Sometimes once all the bills are paid, there just isn't as much money left over for things like food or gas as you had anticipated, especially if you've had a recent change in income, such as losing a job, taking a pay cut, or paying for unexpected expenses (e.g., medical bills, car repairs). However, it is possible to feed your family well on a budget by choosing healthy, low-cost staples when grocery shopping.
Pastas are inexpensive and family-friendly since even most picky eaters will enjoy a plate of spaghetti or macaroni or egg noodles. To avoid having the same things over and over, try dressing them up with different sauces or easy garnishes like a little bit of butter and parmesan cheese or olive oil and chopped tomatoes.
Grains and Beans
Oatmeal is a good solid choice for breakfast that won't break the bank, as is rice. Rice can also be a side dish for lunches or dinners and pairs nicely with poultry and fish. Dried beans or peas are very inexpensive and can be cooked as side dishes, as soups, or even as a main course baked with a small amount of ham. Instead of buying microwave bags of popcorn, buy a regular bag (which can also be microwaved in a brown paper lunch bag) and make healthy, filling snacks.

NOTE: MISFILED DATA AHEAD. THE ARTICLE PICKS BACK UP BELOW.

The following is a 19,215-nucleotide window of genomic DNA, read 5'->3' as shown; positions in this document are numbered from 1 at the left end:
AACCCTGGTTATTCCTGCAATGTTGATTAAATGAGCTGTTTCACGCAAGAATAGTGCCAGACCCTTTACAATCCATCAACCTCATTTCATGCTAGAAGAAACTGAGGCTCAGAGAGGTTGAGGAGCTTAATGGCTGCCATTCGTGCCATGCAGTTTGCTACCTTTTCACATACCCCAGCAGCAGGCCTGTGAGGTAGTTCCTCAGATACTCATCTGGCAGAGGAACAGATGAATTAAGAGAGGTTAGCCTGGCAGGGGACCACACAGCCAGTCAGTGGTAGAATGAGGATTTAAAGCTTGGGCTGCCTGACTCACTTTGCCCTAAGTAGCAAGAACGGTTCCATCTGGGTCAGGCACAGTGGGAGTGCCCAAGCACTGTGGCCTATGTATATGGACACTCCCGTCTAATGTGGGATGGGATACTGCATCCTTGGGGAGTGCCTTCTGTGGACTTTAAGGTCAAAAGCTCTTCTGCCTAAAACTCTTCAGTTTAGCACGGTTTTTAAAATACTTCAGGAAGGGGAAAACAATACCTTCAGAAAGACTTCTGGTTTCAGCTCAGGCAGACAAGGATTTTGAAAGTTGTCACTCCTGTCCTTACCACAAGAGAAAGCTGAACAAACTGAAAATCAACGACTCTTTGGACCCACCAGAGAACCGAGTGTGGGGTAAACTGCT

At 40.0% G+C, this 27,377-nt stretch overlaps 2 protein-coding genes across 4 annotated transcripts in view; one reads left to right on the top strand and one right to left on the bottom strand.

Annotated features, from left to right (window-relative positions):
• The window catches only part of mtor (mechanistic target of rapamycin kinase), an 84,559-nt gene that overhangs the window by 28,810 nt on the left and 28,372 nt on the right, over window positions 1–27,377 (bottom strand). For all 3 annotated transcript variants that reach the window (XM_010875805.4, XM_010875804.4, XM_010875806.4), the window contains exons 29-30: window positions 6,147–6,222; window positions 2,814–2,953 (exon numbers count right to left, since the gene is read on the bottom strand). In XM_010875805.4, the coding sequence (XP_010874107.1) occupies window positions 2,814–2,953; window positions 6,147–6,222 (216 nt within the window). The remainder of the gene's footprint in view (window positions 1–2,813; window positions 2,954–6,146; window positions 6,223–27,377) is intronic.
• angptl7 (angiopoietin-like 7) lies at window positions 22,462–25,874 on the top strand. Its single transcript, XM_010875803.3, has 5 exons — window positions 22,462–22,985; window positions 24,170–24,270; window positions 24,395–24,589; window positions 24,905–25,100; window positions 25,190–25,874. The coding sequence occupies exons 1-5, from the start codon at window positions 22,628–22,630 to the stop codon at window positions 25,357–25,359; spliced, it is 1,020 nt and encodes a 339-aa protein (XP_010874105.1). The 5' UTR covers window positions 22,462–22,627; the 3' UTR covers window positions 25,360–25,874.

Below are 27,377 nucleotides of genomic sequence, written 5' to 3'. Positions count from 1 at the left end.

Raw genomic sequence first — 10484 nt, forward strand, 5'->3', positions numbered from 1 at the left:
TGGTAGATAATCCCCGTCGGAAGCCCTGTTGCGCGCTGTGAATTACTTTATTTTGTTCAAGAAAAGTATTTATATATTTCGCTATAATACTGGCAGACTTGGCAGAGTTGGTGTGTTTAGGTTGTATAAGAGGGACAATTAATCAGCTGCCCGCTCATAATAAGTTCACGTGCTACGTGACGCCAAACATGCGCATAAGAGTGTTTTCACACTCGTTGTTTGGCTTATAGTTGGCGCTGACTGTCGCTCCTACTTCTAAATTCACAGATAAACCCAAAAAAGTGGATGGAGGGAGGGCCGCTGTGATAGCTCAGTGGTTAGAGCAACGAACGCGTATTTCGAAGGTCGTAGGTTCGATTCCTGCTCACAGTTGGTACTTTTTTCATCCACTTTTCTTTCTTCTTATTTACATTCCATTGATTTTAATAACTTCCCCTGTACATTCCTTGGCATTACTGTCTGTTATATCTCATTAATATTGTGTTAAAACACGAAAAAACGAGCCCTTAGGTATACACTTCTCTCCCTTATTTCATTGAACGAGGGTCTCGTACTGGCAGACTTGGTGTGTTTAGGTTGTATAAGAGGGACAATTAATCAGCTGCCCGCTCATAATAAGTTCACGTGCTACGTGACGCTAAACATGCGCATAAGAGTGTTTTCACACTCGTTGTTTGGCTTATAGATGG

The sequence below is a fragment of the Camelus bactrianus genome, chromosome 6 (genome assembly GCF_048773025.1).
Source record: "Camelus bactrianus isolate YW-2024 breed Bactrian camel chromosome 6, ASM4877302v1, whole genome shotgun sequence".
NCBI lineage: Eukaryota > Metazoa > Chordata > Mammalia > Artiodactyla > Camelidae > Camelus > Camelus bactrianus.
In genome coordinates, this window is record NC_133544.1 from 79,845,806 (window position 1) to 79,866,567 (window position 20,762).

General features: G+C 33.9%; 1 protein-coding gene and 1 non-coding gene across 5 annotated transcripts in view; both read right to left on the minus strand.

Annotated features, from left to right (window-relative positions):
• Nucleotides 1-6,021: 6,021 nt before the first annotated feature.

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Peanut butter is an excellent low-cost alternative to lunch meats for sandwiches. Tuna packed in water is another cheap yet healthy alternative. Fish in general is less expensive than beef or pork, and turkey and chicken can be economical choices as well if you purchase them in bulk sizes or as whole birds. (Note: If you purchase a non-frozen whole chicken, your grocery store butcher will usually cut it up for you at no charge if you do not know the proper way to cut a chicken.) Eggs can be utilized for breakfast, lunch, or dinner and usually are less expensive bought in larger quantities.
Fruits and Vegetables
Although fresh fruits and vegetables may be slightly more expensive, your family can still eat healthy on a budget by incorporating frozen varieties or fruits and vegetables canned in water instead. Additionally, potatoes are relatively inexpensive fresh, rather than frozen, and will keep for a long while, so consider buying large bags and making your own fries, hash browns, and scalloped potatoes and adding them to soups or other vegetables as side dishes.